Should Reporters' Email Addresses Be Included With Stories?

from the have-to-do-at-least-something... dept

Mark Glaser’s latest article at OJR takes on the question of whether or not reporters should list their email address with stories they write so that readers can contact them. The general consensus is that it’s definitely worthwhile, though there are a few problems with spam and hate mail. Personally, one of the more frustrating things is coming across an article where I want to communicate with the author of the piece – and it’s impossible to do so. Of course, I can certainly understand weighing that against hate mail and spam. Of course, the simplest solution (though, not perfect) is to list an alternate email address that is used only for responses to written work. This is basically what we do with Techdirt’s “feedback” page. This way, it doesn’t clog up the author’s main email box, but still lets them view reader emails, and respond when necessary. As for the issue of hate mail, it seems to serve no purpose to respond to it, since any response at all is probably what the writer was hoping for.

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Comments on “Should Reporters' Email Addresses Be Included With Stories?”

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thecaptain says:

No Subject Given

I agree with the above poster.

I’d LOVE to be able to personally contact a reporter after reading a story, either to compliment or perhaps argue different points. In a perfect world, this would be perfect in email.

However, we ALL know what kind of idiots lurk on the net…it seems most people have an inner *ssh*le that just cuts loose online…which makes the idea almost useless.

Rhelic says:

No Subject Given

The best way to give you a method to contact the author, prevent spam, and allow the author to keep his anonymousity (sp?) is by having a “reply” at the bottom of the article.

If the newspaper doesn’t want reader’s opinions appearing on articles, then simply replace the forum with a form that forwards your typing to the author. And any web programmer with half a brain knows how to make a site wide contact form that doesn’t include the author’s email in the form’s html code.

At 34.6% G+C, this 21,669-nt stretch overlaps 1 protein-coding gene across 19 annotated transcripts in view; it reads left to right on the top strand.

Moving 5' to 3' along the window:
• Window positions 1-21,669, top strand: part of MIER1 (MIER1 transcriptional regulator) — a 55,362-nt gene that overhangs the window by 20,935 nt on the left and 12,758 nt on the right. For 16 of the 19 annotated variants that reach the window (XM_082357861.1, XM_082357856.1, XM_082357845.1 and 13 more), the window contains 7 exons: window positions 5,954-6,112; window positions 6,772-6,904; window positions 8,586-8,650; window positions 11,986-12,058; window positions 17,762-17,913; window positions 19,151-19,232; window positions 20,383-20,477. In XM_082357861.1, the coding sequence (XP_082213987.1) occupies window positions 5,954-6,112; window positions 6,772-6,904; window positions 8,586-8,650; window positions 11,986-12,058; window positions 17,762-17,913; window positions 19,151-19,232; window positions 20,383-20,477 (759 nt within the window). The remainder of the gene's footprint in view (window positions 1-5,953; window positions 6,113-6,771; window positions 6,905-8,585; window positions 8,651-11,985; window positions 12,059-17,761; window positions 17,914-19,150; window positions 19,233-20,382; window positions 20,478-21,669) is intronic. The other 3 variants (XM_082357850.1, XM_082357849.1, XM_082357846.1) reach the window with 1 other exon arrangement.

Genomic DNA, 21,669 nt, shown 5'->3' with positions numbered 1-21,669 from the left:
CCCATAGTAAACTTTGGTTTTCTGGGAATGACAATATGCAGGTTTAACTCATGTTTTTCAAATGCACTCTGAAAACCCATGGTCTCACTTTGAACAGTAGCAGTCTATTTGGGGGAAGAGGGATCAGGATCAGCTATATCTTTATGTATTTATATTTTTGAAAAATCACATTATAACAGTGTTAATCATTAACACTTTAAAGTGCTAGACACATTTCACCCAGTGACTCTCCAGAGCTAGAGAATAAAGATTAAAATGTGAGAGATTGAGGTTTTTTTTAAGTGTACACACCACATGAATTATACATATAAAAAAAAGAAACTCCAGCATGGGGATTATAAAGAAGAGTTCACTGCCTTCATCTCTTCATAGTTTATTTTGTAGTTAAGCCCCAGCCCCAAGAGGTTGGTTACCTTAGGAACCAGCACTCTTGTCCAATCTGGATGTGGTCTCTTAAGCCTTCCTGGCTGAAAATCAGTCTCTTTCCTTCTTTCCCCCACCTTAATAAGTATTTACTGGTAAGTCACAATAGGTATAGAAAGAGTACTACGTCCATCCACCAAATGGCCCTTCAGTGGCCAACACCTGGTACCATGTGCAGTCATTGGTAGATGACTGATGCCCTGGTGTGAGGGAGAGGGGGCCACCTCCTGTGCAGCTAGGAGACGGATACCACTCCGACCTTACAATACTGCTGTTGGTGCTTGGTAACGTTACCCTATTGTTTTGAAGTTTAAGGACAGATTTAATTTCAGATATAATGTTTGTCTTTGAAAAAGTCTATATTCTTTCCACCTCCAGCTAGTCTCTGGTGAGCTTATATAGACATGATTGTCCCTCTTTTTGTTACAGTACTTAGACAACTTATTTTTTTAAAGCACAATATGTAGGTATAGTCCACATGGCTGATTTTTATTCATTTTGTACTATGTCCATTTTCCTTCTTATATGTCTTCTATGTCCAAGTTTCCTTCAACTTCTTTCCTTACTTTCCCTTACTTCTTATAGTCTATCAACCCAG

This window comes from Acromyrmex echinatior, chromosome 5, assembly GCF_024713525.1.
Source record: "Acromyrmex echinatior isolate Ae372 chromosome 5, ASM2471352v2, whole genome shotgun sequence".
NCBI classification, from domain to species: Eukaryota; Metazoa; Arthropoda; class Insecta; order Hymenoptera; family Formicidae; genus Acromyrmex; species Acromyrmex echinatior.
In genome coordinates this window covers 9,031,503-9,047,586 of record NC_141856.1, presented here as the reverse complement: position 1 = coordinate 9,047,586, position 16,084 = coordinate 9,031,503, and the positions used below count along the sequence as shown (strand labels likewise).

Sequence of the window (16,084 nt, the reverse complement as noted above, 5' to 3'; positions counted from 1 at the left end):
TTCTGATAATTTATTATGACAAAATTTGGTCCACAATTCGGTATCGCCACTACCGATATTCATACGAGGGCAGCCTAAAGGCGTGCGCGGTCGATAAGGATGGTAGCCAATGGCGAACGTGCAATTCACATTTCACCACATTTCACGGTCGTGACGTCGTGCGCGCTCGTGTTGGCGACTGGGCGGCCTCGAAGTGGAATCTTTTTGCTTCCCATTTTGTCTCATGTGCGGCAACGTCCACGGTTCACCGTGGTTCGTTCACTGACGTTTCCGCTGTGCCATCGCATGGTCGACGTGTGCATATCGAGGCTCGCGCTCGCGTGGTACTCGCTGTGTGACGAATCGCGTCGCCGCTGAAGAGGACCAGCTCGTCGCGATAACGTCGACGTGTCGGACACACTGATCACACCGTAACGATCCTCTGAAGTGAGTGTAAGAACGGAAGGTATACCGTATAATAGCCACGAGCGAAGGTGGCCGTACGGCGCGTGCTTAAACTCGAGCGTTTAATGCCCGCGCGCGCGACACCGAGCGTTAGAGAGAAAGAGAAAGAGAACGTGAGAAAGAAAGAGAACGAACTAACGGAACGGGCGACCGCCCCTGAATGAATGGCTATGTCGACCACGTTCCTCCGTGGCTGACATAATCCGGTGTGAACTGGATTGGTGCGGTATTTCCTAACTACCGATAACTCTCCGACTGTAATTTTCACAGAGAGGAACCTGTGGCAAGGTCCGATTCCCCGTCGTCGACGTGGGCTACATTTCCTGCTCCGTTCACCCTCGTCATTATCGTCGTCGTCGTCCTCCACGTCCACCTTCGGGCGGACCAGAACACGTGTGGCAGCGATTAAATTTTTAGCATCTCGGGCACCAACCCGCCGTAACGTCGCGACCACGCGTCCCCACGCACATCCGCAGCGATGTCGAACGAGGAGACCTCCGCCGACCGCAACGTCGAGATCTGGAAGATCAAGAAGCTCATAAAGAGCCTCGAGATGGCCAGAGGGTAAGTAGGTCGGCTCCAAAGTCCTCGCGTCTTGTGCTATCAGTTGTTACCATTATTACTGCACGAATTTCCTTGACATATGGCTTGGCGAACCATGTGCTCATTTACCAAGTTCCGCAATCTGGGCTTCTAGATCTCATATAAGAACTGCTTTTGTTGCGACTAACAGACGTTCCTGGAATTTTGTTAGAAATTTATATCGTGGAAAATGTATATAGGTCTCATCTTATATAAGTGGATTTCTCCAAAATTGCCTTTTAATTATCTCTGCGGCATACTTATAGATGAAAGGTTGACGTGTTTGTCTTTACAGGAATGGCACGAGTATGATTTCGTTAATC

I’d like to comment I’m the sole coder for a largely distributed (but nothing you’ve heard of) newspaper.

I could rant for hours about the lack of features on online newspaper but my biggest pet peeve is that some articles don’t put a date in the article (most do but I still come across sites that do) and worse yet, don’t credit an author and when they do, should provide a link to an author biography (not just an email) where I can see other articles the author wrote, contact info, pictures, etc.

Maybe I’m just obsessed but I thought this was the “information age” but sometimes we only seem to get “just enough” information.

Anonymous Coward says:

Re: No Subject Given

I once came across an article by a complete idiot suggesting that flashing lights to get driver to get out of the left lane is perfectly acceptable.
The idiot also posted his email address.
I wrote him and thanked him and told him that I now have a bumbersticker that say: Hate my driving asshole ? Email me @

He gave stupid advice and now he can hear from all the other people like myself that refuse to be bullied by pricks that think they own the road because their vehicles come with high beams.

Anonymous Coward says:

article-specific email addresses

why wouldn’t you control the spam by creating article-specific email addresses:

That gets routed as necessary. Prevents someone from opening themselves up to a never-ending stream of mail: you can shut down the box after N days/weeks/months and auto-respond with: “Thanks for your comments, however, the author is no longer accepting feedback on this story because it was published more than N months ago”

Anonymous Coward says:

Re: article-specific email addresses

Yeah, in the “old days” before double opt-in emails, the chaotically evil, passive-aggressive response to something like that was to sign up the author’s email to the “teen asian @#$@ warehouse” newsletter, or sign a Republican up to the Greenpeace newsletter, and so on. The above poster has it right about anonymity bringing out some of the worst in people.

Still, there are any number of good ways (also listed above) to accomplish this. I just think from a practical perspective, many popular writers or journalists wouldn’t have time to respond to additional requests or info. Sadly enough.

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